British farmers are facing cuts to the overall subsidy budget from Europe. So MPs from the influential Environment, Food and Rural Affairs Committee (Efra) are right to warn that additional transfers of those funds that remain away from direct grants based on acreage towards environmental and rural development projects could damage some farm businesses.
Yet that is what Ministers at the Department for the Environment Food and Rural Affairs are proposing, aiming to shift 15% of the overall budget from Europe into non-food production initiatives, like building dry stone walls and creating habitats for wildlife. As the chairman of the Efra Committee, Anne McIntosh, points out, when farm incomes are falling, switching grant payments away from straight acreage payments will make some farm businesses more vulnerable to shocks – whether that's from higher input costs, poor weather or other unexpected events.
In principle, farmers and their representatives look forward to the day when they can farm free of direct subsidy and run profitable businesses giving the market what it wants and needs. Yet that day is not here yet and in the meantime farm businesses need support, not least to invest in the infrastructure that will help them become more efficient and meet the growing global demand for food.
At the moment 9% of the farm subsidy cash Britain receives from the EU goes on environmental and rural development schemes – so called Pillar Two, in eurospeak. If that were to rise to 15%, as is being touted at Defra, the consequences for farm incomes could be significant. The Efra committee is, in this instance at least, fulfilling an important function, standing up for farmers who, many believe, have already been let down once thanks to a smaller than expected EU settlement and could be undermined once again by their own Government.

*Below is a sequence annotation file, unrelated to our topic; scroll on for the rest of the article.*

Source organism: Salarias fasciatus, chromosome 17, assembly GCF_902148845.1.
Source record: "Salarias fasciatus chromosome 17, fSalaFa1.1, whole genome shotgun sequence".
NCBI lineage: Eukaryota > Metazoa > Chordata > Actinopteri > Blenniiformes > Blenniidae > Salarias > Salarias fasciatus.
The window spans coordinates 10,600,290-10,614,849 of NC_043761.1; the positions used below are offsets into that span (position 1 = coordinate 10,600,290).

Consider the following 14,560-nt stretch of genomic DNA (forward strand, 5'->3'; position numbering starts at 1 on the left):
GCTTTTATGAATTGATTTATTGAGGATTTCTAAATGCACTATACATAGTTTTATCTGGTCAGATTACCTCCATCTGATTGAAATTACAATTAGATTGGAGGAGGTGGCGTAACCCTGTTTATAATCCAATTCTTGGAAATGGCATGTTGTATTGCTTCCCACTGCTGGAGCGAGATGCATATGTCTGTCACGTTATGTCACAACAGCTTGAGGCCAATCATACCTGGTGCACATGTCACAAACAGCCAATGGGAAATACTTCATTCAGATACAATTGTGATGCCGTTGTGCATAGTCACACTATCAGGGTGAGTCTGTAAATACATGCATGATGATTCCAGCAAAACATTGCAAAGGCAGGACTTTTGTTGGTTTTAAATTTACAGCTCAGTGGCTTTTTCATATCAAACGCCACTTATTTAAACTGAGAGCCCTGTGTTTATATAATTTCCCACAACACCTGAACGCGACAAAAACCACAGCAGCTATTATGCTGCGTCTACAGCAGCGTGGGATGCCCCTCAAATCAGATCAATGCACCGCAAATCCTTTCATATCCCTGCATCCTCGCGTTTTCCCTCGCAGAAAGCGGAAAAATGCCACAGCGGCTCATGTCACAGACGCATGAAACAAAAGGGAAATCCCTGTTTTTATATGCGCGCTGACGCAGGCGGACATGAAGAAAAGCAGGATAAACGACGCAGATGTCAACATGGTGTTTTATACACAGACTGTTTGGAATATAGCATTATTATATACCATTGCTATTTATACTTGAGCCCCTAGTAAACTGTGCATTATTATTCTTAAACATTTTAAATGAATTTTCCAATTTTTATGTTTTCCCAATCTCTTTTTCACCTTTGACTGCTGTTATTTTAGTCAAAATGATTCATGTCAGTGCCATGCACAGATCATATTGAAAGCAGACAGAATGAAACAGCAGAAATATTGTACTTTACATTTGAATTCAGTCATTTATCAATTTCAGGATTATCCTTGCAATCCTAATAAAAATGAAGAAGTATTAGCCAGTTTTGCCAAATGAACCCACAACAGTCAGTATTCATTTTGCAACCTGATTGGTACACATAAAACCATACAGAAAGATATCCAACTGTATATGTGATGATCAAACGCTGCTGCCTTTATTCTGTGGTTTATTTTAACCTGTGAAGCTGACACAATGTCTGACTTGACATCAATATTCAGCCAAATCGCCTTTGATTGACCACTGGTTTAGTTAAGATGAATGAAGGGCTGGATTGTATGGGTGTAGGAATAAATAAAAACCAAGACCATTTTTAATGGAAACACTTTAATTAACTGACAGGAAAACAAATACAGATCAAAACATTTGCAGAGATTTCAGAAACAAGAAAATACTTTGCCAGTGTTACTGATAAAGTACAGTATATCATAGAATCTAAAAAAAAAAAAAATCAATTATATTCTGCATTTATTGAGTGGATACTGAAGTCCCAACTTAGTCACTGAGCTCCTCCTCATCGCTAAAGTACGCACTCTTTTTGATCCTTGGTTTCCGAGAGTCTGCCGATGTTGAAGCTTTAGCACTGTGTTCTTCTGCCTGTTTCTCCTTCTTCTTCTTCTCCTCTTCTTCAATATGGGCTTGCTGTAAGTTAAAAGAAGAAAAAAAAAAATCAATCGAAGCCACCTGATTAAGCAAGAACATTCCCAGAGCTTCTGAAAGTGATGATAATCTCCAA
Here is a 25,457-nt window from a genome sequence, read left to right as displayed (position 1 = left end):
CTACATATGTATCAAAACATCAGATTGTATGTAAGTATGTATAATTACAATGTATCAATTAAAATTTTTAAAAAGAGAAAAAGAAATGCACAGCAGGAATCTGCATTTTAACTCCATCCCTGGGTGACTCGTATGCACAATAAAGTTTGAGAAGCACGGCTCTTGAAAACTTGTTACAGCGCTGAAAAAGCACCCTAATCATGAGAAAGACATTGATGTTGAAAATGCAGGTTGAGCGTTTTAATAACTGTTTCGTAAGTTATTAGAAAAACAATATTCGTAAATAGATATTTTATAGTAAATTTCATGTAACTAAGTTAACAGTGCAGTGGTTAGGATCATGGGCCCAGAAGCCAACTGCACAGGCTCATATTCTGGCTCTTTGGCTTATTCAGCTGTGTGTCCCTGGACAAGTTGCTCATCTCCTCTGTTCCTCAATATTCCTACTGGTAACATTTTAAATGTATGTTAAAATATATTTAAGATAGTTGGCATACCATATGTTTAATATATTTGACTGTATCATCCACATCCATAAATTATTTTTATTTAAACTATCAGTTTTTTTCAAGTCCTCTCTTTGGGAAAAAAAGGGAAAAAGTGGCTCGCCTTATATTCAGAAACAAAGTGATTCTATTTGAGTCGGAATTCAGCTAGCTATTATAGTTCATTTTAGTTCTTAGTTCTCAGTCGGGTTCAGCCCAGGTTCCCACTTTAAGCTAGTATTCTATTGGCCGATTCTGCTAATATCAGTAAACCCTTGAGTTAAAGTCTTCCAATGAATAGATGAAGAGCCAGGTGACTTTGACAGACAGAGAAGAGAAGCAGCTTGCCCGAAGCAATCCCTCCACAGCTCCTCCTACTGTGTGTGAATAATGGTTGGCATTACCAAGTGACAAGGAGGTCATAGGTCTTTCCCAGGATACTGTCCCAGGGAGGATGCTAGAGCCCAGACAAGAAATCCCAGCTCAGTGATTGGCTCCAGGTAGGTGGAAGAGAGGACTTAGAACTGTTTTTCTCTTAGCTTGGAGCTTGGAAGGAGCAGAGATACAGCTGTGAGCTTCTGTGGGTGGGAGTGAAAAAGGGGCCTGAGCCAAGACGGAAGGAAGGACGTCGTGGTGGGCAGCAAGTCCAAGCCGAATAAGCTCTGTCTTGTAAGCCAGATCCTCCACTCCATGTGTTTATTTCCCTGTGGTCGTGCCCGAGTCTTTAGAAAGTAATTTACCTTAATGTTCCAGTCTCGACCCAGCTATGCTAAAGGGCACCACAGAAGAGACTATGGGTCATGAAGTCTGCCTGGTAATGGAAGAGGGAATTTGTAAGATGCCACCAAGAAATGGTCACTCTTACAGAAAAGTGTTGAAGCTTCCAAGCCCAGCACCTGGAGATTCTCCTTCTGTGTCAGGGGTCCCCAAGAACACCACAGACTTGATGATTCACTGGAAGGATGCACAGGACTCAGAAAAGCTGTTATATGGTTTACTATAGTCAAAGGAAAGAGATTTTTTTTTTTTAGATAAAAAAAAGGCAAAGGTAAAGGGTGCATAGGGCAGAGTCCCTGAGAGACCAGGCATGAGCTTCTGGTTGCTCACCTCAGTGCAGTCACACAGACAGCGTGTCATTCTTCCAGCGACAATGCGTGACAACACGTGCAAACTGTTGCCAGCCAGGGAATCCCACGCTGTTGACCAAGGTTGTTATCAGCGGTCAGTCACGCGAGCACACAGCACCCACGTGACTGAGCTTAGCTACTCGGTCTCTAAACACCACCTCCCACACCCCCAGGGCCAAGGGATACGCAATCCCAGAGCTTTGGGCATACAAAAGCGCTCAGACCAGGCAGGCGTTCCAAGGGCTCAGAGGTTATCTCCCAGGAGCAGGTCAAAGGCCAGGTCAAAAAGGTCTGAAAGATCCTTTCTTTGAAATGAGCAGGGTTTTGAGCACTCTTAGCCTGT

Camborne and Redruth MP George Eustice, Parliamentary Under Secretary of State at Defra following the Cabinet re-shuffle recently, tells Farmers' Guardian this week that he is 'minded' to switch the entire 15% of subsidy across to environmental and community projects, suggesting that will "achieve more." That is not the view of many farmers, and it certainly worries many MPs. Ministers need to explain their thinking to keep farmers onside.